The failures involved a series of incidents starting with his being caught smoking marijuana in 1995 while enrolled at The Hill School. As a result, he was expelled.
While an undergraduate at Washington & Lee, he was arrested twice for public intoxication. One matter also involved charges of public urination and indecent exposure. He was involved in an automobile accident for which he was sued. He also had 1997 and 2000 marijuana arrests and had failed to complete court obligations.
In the attorney's favor were a number of mitigating factors, in particular that he had self-reported the misconduct.
As we have often advised, disclose, disclose, disclose. If there is an omission on a law school application, advise your school and seek to amend well before seking bar admission. (Mike Frisch)
Short Relapses Do Not Prevent Reinstatement
An attorney who had been suspended for a total of 24 months in a series of orders has been reinstated to practice by the North Dakota Supreme Court.
The attorney has struggled with alcohol addiction and the hearing panel found:
In its Report, the Hearing Panel found [the attorney] has a long history of alcohol addiction and recovery. The Hearing Panel found that at the time of her suspension, she was not participating in an appropriate recovery program, which contributed to mental health issues that were a causative factor in the misconduct for which she was disciplined. The Hearing Panel found [she] has since completed an intensive inpatient program for chemical dependency, aftercare, participated in Alcoholics Anonymous, worked with sponsors, and attended addiction support meetings at intervals recommended by the sponsors. The Hearing Panel noted her addiction counselor, sponsor, and her support group sponsor testified or filed written evidence in support of [her] reinstatement.
The Hearing Panel found [the attorney] was, at the time of the hearing and for the proceeding year, employed as a legal assistant in the legal department of the Dawson County Domestic Violence Program, in Glendive, Montana, but was not engaging in the practice of law. Sheila Newman and John T. Hrubes, attorneys with the Dawson County Domestic Violence Program, submitted written evidence of her work performance and in support of her reinstatement.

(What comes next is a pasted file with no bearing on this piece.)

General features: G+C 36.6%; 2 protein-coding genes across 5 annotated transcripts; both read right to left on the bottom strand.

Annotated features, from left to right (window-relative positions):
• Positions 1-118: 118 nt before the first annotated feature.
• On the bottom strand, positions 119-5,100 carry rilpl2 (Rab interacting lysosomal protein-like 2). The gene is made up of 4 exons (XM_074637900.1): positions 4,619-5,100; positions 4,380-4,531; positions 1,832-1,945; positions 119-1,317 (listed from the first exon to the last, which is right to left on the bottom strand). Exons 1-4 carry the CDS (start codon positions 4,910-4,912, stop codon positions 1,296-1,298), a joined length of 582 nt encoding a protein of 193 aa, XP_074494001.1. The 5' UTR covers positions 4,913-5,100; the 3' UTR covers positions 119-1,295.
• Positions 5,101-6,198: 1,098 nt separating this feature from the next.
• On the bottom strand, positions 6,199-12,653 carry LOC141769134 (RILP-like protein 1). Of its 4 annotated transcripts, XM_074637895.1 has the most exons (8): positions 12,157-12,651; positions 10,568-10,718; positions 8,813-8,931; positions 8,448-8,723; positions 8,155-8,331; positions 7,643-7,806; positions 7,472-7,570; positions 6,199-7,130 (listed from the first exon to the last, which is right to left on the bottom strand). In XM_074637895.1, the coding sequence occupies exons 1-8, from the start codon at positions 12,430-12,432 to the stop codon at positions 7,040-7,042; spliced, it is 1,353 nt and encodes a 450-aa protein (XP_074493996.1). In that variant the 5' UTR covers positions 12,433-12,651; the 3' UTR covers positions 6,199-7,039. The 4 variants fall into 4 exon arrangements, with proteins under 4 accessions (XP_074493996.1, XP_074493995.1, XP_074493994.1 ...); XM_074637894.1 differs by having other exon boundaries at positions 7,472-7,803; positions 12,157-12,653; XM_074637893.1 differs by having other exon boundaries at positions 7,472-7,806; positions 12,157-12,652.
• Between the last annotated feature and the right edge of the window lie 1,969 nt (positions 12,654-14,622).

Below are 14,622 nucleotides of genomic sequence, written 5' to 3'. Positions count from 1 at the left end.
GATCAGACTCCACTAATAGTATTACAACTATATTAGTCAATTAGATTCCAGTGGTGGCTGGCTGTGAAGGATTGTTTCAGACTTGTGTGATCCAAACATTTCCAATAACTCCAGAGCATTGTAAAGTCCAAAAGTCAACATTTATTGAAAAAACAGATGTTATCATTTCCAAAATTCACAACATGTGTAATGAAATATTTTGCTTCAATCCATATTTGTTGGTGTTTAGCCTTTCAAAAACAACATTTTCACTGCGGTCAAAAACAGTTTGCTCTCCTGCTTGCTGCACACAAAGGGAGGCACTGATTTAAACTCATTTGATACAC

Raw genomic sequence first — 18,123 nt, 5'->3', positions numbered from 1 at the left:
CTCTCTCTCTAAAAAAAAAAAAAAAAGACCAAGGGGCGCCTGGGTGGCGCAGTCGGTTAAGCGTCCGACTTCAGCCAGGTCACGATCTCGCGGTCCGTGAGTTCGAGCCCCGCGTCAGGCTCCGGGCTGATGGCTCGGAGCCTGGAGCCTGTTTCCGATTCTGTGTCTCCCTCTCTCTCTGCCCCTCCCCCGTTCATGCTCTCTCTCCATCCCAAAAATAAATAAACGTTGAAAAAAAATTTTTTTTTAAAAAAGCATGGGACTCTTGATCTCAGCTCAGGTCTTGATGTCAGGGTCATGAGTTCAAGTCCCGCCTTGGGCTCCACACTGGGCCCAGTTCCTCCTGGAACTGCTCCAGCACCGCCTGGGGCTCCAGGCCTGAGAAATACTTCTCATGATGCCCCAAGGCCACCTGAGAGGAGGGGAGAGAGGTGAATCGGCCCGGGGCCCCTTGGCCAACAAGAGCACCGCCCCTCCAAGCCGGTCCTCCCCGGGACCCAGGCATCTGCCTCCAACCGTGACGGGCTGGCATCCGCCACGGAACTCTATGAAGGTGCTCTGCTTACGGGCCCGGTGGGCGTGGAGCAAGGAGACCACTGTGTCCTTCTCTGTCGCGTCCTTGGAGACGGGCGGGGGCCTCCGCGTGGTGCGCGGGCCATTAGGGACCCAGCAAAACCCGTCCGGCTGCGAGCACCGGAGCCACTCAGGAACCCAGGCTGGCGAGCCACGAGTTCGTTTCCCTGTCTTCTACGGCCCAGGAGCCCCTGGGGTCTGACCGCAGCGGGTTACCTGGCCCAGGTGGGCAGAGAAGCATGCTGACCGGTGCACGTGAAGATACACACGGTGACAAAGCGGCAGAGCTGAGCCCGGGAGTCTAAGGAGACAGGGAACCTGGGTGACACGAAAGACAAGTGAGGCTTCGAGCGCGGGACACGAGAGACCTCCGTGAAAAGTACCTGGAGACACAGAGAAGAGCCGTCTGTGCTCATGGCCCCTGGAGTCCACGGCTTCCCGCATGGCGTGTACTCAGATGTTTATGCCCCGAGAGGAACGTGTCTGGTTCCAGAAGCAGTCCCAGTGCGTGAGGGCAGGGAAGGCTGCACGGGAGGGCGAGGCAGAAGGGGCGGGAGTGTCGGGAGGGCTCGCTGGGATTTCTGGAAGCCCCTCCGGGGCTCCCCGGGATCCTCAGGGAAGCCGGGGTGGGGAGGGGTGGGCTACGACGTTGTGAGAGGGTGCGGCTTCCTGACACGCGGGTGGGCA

The Hearing Panel was concerned about two short incidents of relapse in July and November 2010. Its concern was allayed by testimony from [the attorney], her addiction counselor, and her support group sponsor that she reported each incident to her support group sponsors and staff members at the aftercare program, and that she reworked her recovery program.
The attorney will be subject to monitoring. (Mike Frisch)
The New York Appellate Division for the Fourth Judicial Department ordered a one-year suspension of two partners in a law firm for admitted escrow violations. The court stayed the suspension so long as quarterly reports are filed by a CPA demonstrating compliance with required procedures.
The court found mitigation:
We have considered, in mitigation, that respondents reported their misconduct to the Grievance Committee and funded an audit of their attorney trust account, and that no client was permanently deprived of funds or was aware that funds were used improperly. Additionally, we have considered the previously unblemished record of respondents, their expression of remorse and their cooperation with the Grievance Committee’s investigation. Finally, we have considered respondents’ submission establishing that the misconduct occurred at a time when they were under extreme stress arising from the reorganization of their law firm.
WKTV Utica has this report. (Mike Frisch)
In a complicated series of domestic relations matters, a husband and wife settled with a provision that the wife would be maintained as the beneficiary of a $1.5 million insurance policy. This became an issue when the husband bcame terminally ill (he is now deceased). He had violated the agreement by designating his girlfriend as his beneficiary. The now ex-wife retained a law firm to protect her interests.
The law firm later sued the ex-wife for fees. As so often happens, she counterclaimed on allegations of legal maplractice. The law firm sought deposition discovery from the ex-wife's present counsel. Counsel move to quash but the court nonetheless ordered compliance.
The Maryland Court of Appeals held that the order denying the motion to quash was not immediately appealable under the collateral order doctrine. (Mike Frisch)
July 12, 2011
Wisconson "Mirrors" Supreme Court
The Wisconsin Supreme Court has held that it lacks authority to review the decision of an individual justice to decline recusal:
We have concluded that this court does not have the power to remove a justice from participating in an individual proceeding, on a case-by-case basis. State v. Henley, 2011 WI 67, ¶25, __ Wis. 2d __, __ N.W.2d __. We explained that our decision in regard to the scope of the court's power when asked to remove a justice on a case-by-case basis is consistent with the court's Internal Operation Procedures, IOP II.L.1., and that it is also "mirrors the way in which the United States Supreme Court addresses motions to disqualify a Supreme Court Justice." Henley, __ Wis. 2d __, ¶¶26-27. We also concluded that due process is provided by the decisions of the individual justices who decide to participate in the cases presented to the court. Id., ¶¶13, 31. Accordingly, for the reasons stated more fully in Henley, we deny Polsky's motion to disqualify Justice Roggensack.
As this is Wisconsin, there is a dissent, authored by Chief Justice Abrahamson: